Disappointment in the profession over changes to double tax relief and controlled foreign was set to continue however as the Bill continued with reform sannounced in the Budget.
The English ICA and the 100 Group of Finance Directors have both written to the Treasury demanding the changes not go ahead, but signals from the Finance Bill indicate the government is determined to forge ahead despite criticism from industry and the profession.
Frank Haskew of the English ICA’s Tax Faculty said: ‘There’s a lot still to play for and the devil will be in the detail of the schedules.’
The Bill itself numbers 285 pages, but the schedules containing the detailed notes on each clause cover 558 pages.
Haskew said: ‘We were expecting a bill of 500 pages. However this is certainly a record breaking Bill in terms of size even it isn’t in terms of clauses.’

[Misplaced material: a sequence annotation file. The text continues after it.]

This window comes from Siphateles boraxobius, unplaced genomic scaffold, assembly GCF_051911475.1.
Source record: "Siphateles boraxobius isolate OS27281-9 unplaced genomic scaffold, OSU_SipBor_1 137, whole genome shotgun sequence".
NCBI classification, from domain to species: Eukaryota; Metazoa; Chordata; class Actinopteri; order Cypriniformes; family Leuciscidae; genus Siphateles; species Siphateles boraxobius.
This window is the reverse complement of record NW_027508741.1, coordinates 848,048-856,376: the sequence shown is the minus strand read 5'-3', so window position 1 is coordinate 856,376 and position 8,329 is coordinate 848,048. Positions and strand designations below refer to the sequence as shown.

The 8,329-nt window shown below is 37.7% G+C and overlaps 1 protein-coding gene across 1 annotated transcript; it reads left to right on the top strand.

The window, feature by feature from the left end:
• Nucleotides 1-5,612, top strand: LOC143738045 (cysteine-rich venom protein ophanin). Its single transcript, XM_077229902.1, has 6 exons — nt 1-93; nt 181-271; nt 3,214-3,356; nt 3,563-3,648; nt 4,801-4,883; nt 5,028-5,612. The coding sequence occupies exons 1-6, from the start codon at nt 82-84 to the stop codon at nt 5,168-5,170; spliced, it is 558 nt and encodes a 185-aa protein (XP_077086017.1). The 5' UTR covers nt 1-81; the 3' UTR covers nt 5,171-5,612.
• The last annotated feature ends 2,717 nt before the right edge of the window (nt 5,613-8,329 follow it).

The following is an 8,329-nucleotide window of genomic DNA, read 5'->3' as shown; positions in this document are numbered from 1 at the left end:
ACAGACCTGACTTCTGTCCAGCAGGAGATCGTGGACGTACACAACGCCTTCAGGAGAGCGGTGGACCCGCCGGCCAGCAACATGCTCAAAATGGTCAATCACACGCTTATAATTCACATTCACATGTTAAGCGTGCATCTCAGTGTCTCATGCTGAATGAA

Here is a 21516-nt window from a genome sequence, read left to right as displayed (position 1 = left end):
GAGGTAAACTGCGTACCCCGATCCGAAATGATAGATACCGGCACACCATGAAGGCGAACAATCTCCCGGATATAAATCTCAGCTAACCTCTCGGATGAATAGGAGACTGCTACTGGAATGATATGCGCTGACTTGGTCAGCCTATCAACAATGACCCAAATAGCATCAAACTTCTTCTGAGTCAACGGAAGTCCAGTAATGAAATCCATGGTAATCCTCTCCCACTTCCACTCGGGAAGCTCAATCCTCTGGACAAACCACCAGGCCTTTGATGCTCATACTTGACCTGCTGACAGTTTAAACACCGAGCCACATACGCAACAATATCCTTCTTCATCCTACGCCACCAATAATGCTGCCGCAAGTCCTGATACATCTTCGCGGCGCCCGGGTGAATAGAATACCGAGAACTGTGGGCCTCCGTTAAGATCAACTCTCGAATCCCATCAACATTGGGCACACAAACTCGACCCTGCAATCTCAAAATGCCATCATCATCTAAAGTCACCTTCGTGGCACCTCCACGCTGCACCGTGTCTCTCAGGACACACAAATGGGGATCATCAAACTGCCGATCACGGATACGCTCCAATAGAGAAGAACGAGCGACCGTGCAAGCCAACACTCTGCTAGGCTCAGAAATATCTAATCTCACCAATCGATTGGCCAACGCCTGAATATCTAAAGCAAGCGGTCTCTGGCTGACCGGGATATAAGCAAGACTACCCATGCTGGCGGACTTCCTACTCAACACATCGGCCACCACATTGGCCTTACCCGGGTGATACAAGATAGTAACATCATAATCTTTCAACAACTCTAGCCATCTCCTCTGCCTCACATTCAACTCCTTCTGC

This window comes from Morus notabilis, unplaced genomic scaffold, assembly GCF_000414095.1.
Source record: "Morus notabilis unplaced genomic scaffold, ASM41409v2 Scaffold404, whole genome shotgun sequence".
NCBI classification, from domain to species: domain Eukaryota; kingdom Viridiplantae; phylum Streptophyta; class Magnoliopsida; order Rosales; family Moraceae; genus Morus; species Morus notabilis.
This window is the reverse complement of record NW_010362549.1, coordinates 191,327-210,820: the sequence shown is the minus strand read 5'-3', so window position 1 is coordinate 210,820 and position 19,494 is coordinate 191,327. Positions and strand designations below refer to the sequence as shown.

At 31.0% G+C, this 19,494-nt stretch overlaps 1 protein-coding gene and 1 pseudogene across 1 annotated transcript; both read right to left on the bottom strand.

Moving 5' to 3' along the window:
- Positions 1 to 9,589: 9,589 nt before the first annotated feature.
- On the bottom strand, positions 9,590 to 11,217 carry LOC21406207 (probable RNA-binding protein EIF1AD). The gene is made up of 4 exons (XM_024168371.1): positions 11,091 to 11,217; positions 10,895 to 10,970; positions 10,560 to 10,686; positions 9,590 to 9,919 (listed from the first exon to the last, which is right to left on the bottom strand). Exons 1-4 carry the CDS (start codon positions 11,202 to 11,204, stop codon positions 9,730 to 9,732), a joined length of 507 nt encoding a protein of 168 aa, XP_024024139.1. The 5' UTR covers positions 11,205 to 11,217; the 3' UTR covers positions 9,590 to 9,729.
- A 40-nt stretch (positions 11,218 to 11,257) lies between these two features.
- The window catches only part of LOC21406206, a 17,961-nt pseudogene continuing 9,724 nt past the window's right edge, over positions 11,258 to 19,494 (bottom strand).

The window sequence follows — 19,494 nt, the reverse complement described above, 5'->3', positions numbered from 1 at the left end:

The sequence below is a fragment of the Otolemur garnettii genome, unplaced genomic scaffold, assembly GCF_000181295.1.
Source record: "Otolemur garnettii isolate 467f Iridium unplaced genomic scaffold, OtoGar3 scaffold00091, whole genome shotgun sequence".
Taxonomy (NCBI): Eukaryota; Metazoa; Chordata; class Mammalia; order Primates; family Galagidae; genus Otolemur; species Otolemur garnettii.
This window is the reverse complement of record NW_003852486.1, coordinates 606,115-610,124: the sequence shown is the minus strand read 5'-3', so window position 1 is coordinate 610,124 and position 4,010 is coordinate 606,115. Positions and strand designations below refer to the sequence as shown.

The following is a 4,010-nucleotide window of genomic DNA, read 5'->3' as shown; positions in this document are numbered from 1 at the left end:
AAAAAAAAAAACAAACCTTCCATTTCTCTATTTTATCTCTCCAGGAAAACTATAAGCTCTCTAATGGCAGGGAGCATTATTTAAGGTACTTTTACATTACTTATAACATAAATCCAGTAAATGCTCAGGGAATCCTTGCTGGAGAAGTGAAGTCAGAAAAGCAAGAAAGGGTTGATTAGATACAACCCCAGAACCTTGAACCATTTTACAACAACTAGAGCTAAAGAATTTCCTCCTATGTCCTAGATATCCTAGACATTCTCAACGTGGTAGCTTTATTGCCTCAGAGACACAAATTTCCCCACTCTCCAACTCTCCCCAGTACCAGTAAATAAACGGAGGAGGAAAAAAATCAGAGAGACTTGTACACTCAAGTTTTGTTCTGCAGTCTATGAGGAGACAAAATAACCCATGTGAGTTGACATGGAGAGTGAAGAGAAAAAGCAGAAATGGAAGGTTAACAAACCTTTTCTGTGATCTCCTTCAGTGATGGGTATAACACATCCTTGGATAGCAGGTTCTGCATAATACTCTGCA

The Treasury’s inclusion of the reforms to DTR and CFC’s will be a disappointment and will add to the feeling among campaigners that they are fighting an uphill battle to stop the reform.
But despite the Bill determination remains to fight on.John Coombe, chairman of the 100 Group of Finance Directors, maintains that the changes are unfair and need to be stopped because they would make the UK unattractive for multinational firms.
Changes to DTR would remove the use of so-called offshore mixer companies. Currently mixers are used to offset income paid in high tax countries against income from low tax countries. Averaging out the tax rates offshore allows multinationals to avoid having to pay top-up tax when the money is remitted to the UK.
Coombe said: ‘The mixers have been used by British companies for many years and they fulfil a very simple task. Removing mixers may be counter productive because companies that can will keep money off-shore and when they make investments they will make them offshore.’
He added: ‘Everyone who pays tax and has foreign income is opposed to this.’
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